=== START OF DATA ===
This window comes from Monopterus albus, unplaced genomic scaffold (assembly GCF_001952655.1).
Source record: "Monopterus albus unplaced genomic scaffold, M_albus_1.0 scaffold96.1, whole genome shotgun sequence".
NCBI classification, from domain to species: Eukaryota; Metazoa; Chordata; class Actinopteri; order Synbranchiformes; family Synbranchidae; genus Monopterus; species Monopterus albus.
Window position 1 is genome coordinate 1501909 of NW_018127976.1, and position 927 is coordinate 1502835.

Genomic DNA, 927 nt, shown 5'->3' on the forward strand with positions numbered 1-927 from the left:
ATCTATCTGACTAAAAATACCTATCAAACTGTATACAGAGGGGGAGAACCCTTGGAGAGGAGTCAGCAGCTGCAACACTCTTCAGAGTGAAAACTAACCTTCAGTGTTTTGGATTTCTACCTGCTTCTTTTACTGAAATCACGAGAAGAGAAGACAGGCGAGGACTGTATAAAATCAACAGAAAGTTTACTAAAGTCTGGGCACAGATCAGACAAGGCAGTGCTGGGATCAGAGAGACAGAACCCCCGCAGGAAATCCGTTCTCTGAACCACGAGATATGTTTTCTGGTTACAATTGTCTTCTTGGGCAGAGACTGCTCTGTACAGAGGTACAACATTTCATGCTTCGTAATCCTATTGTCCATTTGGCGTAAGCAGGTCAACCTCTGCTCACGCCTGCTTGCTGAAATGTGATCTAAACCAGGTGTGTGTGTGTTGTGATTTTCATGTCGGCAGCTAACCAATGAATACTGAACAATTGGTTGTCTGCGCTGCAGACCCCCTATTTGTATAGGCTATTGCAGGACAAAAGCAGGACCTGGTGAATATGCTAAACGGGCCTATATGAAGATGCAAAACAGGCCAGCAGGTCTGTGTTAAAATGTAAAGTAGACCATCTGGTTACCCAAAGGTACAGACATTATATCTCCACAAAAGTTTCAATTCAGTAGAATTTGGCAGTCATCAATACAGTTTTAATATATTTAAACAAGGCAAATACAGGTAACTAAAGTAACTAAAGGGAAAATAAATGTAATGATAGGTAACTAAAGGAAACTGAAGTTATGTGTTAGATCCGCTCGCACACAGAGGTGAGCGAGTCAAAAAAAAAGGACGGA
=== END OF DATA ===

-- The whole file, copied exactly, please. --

This window comes from Monopterus albus, unplaced genomic scaffold (assembly GCF_001952655.1).
Source record: "Monopterus albus unplaced genomic scaffold, M_albus_1.0 scaffold96.1, whole genome shotgun sequence".
NCBI classification, from domain to species: Eukaryota; Metazoa; Chordata; class Actinopteri; order Synbranchiformes; family Synbranchidae; genus Monopterus; species Monopterus albus.
Window position 1 is genome coordinate 1501909 of NW_018127976.1, and position 927 is coordinate 1502835.

Genomic DNA, 927 nt, shown 5'->3' on the forward strand with positions numbered 1-927 from the left:
ATCTATCTGACTAAAAATACCTATCAAACTGTATACAGAGGGGGAGAACCCTTGGAGAGGAGTCAGCAGCTGCAACACTCTTCAGAGTGAAAACTAACCTTCAGTGTTTTGGATTTCTACCTGCTTCTTTTACTGAAATCACGAGAAGAGAAGACAGGCGAGGACTGTATAAAATCAACAGAAAGTTTACTAAAGTCTGGGCACAGATCAGACAAGGCAGTGCTGGGATCAGAGAGACAGAACCCCCGCAGGAAATCCGTTCTCTGAACCACGAGATATGTTTTCTGGTTACAATTGTCTTCTTGGGCAGAGACTGCTCTGTACAGAGGTACAACATTTCATGCTTCGTAATCCTATTGTCCATTTGGCGTAAGCAGGTCAACCTCTGCTCACGCCTGCTTGCTGAAATGTGATCTAAACCAGGTGTGTGTGTGTTGTGATTTTCATGTCGGCAGCTAACCAATGAATACTGAACAATTGGTTGTCTGCGCTGCAGACCCCCTATTTGTATAGGCTATTGCAGGACAAAAGCAGGACCTGGTGAATATGCTAAACGGGCCTATATGAAGATGCAAAACAGGCCAGCAGGTCTGTGTTAAAATGTAAAGTAGACCATCTGGTTACCCAAAGGTACAGACATTATATCTCCACAAAAGTTTCAATTCAGTAGAATTTGGCAGTCATCAATACAGTTTTAATATATTTAAACAAGGCAAATACAGGTAACTAAAGTAACTAAAGGGAAAATAAATGTAATGATAGGTAACTAAAGGAAACTGAAGTTATGTGTTAGATCCGCTCGCACACAGAGGTGAGCGAGTCAAAAAAAAAGGACGGA